Breakthrough Innovation


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Breakthrough Innovation

  1. 1. breakthroughinnovationyour guide to innovatingfor a brighter futureDavid Bent and Zoe Le GrandMade possible by the members of the Sustainable Business Model Group:
  2. 2. executive summary Cafédirect introduced fair trade coffee to the UK. The mainstream changed to followed suit. Nissan has developed the Leaf electric car. It’s been heralded as the first of many. The cost of solar power is falling dramatically, reaching the same price as current energy from the grid in Brazil last year. We’re on the cusp of a shift in energy generation. ZipCar, the world’s leading car sharing network, was profitable for the second half of 2011. You no longer need to own a car to use a car.What do these stories have in common? They are all breakthrough innovations for a brighter future,by which we mean: A product or service to customers which (1) creates a new market or shifts an existing one and (2) creates superior sustainability outcomes.This guide will help you, whether you are a senior executive, a sustainability champion, or someonecharged with innovation, to organise your company so that you too can deliver breakthroughinnovations which drive both business success and help to create a more sustainable world.the need for breakthroughs on sustainabilityThe breakthrough innovation described in this guide is needed for two reasons: so companies canbe successful in a world shaped by sustainability issues; and to create a brighter future for us all.Breakthrough innovation is not the only thing needed for either of those two to happen – but it isvital to both.At Forum for the Future we work with dozens of companies on their sustainability efforts. Generally,companies start with a compliance approach then move on to risk management and start to realisethe cost savings gained from efficiency. For a while now leading companies have been looking tothe opportunities that the sustainability agenda presents. They recognise that to realise theseopportunities they need innovation. For many companies this has meant improving their existingproducts and services through incremental innovation, perhaps with an ‘eco’ product line.Towards the end of 2011 some of the leading companies we work with (see box on SustainableBusiness Model Group) told us they wanted to go further and needed help to produce theinnovation that disrupted the status quo and would help them to fully realise the opportunitypresented by the sustainability agenda. This guide is the response to this request.Sustainable Business Model GroupThe Sustainable Business Model Group is a specialist network for our partners who are creating the next wave ofcorporate sustainability. The focus is on practical ways they can create step-change towards ‘sustainable businessmodels’. It connects global pioneers from across different sectors who learn from each other, have access to a growingbody of knowledge, and can shape Forum’s work. We want the Group to provide the practical basis for the requiredrevolution in how business is conducted.These companies are interested in breakthroughs because they want to drive long-term valuecreation. They can see sustainability issues are eroding the foundations of their current businessmodels – through energy and commodity price rises, worries on security of supply, demands ontransparency and more. Incremental innovations are not enough.Breakthrough innovations do more than help the company succeed. The growth of Cafédirect, forinstance, has improved the lives of coffee producers and made fairtrade a quality mark forconsumers.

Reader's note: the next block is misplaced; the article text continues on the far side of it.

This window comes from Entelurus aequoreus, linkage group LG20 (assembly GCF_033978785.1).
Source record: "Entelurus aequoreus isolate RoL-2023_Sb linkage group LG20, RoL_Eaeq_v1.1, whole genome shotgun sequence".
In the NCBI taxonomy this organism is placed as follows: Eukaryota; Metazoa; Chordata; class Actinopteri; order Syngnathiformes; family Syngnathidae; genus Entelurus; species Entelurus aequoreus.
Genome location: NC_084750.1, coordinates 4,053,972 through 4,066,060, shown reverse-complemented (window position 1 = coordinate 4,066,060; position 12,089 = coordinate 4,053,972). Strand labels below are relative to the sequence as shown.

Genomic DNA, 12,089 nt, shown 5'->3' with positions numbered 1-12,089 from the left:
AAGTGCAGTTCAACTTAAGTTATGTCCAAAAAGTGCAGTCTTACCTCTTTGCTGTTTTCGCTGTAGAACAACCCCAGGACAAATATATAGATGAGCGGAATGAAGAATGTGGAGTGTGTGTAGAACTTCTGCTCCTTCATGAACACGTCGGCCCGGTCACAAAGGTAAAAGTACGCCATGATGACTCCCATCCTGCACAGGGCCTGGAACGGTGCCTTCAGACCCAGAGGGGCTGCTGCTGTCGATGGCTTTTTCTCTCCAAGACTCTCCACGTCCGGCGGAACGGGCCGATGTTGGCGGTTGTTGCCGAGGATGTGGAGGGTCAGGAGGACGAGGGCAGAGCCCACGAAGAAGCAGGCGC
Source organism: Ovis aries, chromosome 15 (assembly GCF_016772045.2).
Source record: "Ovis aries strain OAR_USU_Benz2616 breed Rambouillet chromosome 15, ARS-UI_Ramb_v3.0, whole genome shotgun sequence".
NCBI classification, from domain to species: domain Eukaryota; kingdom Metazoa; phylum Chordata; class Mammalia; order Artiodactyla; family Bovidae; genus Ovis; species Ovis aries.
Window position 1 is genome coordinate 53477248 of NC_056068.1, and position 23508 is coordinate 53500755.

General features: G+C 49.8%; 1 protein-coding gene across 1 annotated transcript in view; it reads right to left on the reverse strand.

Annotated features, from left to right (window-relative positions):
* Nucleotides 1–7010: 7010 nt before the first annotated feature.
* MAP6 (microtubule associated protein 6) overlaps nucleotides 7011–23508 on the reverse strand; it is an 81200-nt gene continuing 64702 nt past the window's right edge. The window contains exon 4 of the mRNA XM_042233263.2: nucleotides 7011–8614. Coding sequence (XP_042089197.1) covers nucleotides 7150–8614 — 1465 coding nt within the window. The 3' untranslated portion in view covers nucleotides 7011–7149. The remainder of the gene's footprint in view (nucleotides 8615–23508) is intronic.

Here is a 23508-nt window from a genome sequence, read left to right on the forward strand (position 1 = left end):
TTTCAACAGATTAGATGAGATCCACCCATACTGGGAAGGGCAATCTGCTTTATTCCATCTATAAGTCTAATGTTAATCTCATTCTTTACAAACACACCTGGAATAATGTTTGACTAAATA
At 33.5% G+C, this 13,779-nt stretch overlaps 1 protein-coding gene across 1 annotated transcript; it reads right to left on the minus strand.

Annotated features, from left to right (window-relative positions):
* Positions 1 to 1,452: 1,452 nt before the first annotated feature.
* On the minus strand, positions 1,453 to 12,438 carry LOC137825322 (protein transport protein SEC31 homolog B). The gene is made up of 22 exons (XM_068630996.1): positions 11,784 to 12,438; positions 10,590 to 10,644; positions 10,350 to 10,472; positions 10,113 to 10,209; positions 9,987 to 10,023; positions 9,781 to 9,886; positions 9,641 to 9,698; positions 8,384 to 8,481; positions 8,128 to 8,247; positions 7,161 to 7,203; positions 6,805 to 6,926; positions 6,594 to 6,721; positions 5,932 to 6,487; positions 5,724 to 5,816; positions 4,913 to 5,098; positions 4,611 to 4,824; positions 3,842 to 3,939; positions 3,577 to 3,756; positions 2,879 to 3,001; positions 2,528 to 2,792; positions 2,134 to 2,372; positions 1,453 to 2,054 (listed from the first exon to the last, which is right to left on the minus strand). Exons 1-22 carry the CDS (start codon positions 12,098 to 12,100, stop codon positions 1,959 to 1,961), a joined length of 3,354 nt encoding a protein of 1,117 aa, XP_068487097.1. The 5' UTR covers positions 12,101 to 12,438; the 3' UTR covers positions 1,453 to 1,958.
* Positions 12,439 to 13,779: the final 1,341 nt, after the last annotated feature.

3. 3. The systems we all rely on – such as food, energy and finance – are stuck and need manyinterventions to shift to a sustainable path (something we call ‘system innovation’, see box).Ultimately, the business need for breakthrough innovations overlaps with the societal need for abrighter future. Activities that take global society in the wrong direction will be more expensive,more regulated, more criticised and difficult to maintain. Activities that contribute to a sustainablefuture will become more profitable. Markets will only endure where they deliver superiorsustainability outcomes.Companies attempting breakthrough innovation as described in this guide are laying thefoundations for their own success, and for a brighter future for us all.what you can do in your companyEveryone agrees that breakthrough innovation is difficult and rare. Add in the intent to create abrighter future, and, you have something even more difficult and rarer. The fact that leadingcompanies asked us to work on this topic is an indication that there are few hard-and-fast answersat the moment.We have worked with these leading companies, read the best we can find and had comments froma variety of experienced practitioners. Our recommendations are offered in the spirit ofbreakthrough innovation: confident they are worth trying, and knowing that feedback will improvethem over time.We have deliberately focused on what a company can do to get breakthrough innovations to thepoint that they are ready to scale. We have drawn three broad conclusions on what a company cando internally: 1. have a balanced portfolio of innovation; 2. embed breakthrough innovation in yourculture; and 3. set up management structures that spot and nurture breakthroughs. There aredifferent ways of doing each. The best way of using this guide is to pick out insights and apply themto your company.1. have a balanced portfolio of innovationYou should make sure at least some of your innovation activity has the potential to makebreakthroughs for sustainability.Incremental improvements to existing products and services are required, but not sufficient. Thiscannot be all of your innovation activity.You will need to regularly check the whole portfolio and individual concepts as they mature. This isexplained in more detail on page 9.